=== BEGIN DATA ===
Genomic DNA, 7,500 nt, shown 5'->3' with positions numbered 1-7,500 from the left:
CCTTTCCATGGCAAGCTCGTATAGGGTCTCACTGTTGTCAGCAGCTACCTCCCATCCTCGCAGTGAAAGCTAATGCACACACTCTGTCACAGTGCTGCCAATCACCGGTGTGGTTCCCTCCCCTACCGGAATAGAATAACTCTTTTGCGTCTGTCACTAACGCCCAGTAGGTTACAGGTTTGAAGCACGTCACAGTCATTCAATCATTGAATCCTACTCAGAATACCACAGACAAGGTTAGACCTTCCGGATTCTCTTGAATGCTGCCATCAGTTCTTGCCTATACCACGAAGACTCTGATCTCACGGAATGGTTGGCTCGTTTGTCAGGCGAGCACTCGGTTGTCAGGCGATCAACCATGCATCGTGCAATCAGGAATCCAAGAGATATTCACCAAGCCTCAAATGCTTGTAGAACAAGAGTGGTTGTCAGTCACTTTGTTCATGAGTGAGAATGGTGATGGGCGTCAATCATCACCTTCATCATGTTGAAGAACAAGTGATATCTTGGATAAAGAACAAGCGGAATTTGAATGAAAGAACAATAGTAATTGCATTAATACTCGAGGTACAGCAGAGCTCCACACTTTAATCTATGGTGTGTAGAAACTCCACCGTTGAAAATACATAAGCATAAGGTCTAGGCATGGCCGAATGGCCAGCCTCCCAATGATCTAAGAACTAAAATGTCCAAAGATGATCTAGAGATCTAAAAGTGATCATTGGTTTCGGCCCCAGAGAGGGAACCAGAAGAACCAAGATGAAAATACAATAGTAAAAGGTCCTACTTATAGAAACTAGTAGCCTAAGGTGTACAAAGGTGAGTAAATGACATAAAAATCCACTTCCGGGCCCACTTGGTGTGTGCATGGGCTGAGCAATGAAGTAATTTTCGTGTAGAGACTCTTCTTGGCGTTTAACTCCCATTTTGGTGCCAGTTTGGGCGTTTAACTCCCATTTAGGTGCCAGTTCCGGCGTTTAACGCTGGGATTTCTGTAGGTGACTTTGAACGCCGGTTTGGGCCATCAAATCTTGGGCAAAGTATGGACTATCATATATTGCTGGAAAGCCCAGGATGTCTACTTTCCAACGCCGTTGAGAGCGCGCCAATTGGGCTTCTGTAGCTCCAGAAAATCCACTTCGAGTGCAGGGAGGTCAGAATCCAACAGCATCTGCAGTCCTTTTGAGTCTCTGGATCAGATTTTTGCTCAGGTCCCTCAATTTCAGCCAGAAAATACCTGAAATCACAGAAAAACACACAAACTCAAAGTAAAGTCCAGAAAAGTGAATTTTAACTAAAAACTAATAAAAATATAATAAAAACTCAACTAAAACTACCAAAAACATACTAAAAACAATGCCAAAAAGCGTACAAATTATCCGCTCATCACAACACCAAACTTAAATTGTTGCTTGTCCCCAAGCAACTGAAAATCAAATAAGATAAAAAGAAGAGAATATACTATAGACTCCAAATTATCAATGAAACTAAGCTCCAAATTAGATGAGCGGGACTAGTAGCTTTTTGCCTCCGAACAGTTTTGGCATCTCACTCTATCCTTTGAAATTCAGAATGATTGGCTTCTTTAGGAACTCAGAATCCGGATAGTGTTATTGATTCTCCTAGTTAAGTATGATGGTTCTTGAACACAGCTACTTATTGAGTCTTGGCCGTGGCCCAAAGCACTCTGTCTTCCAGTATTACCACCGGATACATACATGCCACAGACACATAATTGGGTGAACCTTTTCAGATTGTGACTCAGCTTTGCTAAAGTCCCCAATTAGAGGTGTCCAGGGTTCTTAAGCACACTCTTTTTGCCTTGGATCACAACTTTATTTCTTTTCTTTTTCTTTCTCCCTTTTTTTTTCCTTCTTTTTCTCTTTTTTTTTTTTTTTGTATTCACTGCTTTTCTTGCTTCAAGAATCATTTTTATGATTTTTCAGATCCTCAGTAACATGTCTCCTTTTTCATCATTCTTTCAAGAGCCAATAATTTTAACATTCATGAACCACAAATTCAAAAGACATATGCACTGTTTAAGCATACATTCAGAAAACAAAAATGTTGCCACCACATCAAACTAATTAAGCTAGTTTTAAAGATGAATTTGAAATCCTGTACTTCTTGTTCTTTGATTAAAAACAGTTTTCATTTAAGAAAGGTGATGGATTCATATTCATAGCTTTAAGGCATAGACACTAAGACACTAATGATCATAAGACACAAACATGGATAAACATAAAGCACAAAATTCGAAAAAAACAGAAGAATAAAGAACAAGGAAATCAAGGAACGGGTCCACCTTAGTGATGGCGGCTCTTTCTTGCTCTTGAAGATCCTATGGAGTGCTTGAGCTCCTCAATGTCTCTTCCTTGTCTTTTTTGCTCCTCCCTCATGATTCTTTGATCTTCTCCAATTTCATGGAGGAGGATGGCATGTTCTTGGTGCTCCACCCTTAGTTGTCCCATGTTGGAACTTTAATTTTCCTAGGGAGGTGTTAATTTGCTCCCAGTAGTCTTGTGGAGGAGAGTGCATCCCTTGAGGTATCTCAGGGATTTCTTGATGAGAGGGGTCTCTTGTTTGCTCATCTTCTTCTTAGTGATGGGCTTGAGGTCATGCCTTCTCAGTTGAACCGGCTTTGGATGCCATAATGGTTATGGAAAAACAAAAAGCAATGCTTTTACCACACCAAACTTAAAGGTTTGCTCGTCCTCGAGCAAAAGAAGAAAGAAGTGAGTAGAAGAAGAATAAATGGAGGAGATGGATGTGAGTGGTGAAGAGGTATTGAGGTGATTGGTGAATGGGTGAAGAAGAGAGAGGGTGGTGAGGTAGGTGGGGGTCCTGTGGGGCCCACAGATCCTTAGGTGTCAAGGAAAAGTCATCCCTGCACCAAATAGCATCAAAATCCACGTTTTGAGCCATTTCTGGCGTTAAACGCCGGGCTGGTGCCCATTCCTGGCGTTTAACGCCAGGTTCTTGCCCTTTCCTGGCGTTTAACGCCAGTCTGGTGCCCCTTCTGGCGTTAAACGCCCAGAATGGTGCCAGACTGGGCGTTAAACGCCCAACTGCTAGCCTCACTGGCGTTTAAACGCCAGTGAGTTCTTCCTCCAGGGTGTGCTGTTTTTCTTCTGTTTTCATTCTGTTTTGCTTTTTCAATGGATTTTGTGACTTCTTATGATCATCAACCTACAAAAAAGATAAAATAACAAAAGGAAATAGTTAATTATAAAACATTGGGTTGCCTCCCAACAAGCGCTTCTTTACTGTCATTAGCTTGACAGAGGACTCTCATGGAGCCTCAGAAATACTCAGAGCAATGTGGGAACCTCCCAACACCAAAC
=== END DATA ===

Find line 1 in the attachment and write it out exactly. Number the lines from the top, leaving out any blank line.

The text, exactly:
Genomic DNA, 7,500 nt, shown 5'->3' with positions numbered 1-7,500 from the left: